The R Street Institute, which split from the Heartland Institute after the billboard fiasco, has released a response to Obama’s renewed commitment to tackle climate change. Unsurprisingly, given R Street’s desire for small government, they aren’t happy about the use of a regulatory approach to reduce GHG emissions. Instead they call for conservatives to begin to constructively engage in the debate over climate policy:
The political right has been largely absent from the important debate over the appropriate policy response to climate change,… President Obama’s turn away from markets and into unilateral executive action should prompt a course correction from conservatives.
Regardless of one’s views on climate change, the simple reality is that federal policy is going to address the matter… That can happen through ill-advised regulations, like those proposed by the president today, or it can happen through a vibrant market with clear price signals attached to all fuels. Conservatives should seize the opportunity to once again emphasize the superiority of free markets over central planning.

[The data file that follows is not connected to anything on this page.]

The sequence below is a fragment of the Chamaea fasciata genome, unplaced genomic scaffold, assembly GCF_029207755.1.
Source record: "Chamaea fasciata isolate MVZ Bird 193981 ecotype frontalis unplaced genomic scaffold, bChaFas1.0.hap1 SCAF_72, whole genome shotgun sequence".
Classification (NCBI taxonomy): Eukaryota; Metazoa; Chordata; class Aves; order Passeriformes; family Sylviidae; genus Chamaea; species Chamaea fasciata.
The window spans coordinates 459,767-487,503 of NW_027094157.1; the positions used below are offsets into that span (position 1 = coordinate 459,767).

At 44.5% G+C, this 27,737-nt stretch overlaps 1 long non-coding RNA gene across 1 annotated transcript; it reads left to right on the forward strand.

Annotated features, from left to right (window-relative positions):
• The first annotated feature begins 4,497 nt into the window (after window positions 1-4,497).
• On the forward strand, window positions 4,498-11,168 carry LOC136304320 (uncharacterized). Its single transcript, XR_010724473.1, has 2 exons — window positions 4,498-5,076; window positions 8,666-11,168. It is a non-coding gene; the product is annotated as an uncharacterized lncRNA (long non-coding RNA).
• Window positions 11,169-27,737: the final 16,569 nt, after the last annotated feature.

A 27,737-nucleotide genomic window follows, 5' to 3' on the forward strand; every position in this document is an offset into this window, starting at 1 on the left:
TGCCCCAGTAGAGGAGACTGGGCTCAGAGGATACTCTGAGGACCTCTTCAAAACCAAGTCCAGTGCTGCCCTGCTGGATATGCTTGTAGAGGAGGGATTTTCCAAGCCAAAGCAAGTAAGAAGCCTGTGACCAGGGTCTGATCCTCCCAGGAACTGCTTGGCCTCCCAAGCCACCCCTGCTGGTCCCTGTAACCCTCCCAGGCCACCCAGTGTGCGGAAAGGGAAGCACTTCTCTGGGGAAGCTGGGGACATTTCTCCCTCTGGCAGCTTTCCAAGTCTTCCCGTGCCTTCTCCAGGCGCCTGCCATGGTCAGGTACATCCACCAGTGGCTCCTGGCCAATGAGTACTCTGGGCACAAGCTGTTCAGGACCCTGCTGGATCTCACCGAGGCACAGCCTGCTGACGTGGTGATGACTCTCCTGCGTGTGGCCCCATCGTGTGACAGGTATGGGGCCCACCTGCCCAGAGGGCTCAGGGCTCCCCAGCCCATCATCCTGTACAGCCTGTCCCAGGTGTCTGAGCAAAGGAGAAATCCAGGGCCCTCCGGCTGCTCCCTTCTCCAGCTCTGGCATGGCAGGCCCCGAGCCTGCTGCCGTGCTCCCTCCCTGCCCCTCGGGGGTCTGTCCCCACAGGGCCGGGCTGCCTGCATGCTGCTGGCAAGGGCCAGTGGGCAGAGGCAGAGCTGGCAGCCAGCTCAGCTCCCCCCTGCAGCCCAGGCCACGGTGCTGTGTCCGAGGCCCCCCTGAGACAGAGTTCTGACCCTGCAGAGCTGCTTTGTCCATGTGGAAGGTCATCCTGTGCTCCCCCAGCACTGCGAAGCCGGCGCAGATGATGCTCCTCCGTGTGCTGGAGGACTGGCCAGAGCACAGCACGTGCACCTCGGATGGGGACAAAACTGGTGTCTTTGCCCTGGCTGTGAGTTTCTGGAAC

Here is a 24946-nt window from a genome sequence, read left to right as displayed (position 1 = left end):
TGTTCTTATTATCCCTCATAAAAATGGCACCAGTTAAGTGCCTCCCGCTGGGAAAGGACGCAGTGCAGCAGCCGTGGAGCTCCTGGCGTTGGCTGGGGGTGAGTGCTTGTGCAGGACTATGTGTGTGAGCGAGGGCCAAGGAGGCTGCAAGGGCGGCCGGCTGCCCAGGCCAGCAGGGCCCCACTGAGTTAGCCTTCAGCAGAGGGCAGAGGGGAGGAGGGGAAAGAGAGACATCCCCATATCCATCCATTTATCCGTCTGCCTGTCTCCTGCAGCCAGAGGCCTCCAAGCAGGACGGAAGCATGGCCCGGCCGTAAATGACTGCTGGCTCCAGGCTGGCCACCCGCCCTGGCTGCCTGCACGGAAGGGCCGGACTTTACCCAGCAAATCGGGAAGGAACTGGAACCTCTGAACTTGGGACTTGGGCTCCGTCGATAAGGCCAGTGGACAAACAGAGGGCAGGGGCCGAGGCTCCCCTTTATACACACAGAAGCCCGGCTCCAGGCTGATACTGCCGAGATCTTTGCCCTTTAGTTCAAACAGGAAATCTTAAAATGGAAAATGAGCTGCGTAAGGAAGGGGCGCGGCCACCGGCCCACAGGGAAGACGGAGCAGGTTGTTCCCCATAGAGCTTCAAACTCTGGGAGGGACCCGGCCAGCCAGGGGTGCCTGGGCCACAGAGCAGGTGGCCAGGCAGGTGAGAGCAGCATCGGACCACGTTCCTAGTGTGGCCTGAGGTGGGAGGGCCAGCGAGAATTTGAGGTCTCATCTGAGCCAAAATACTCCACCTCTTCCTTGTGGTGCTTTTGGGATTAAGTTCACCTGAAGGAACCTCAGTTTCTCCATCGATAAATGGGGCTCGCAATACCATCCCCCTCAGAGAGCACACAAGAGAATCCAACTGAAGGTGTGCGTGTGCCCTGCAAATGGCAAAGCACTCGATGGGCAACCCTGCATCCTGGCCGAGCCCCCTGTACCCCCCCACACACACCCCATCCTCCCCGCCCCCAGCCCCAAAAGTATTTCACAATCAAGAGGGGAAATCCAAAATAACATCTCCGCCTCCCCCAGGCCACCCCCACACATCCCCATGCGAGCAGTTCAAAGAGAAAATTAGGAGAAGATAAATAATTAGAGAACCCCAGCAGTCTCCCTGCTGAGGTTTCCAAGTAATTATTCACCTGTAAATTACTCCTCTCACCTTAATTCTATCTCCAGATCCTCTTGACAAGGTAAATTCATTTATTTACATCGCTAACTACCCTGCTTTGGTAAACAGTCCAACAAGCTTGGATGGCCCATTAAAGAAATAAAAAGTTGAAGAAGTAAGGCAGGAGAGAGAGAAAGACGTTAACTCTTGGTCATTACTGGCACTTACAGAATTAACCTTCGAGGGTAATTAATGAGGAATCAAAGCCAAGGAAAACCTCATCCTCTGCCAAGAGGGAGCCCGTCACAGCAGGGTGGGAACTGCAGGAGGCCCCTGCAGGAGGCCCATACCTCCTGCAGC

Also unsurprisingly they recommend a revenue neutral carbon tax:
Reducing carbon emissions doesn’t need to entail bigger government and a damaged economy… A revenue-neutral carbon tax coupled with regulatory reform could achieve the same goal the president seeks to address without expanding government or contracting economic opportunity.
A price signal operating in an open and free market would encourage a transition to less carbon-intensive energy sources, while a clean tax swap and streamlined regulatory regime would ensure that government doesn’t grow larger and more powerful. When combined with some of the good ideas from Obama’s speech, like greater reliance on clean, cheap hydro-power and increased energy development on public lands such a structure would constitute a substantive and authentically conservative alternative that has been lacking in recent years.
Ultimately I have to agree with the R Street Institute. Using regulations like the clean air act, which was never designed to tackle a problem as complex as climate change, strikes me as a very poor way of reducing emissions. Of course given the outright climate of denial of congressional Republicans I don’t see another option for Obama.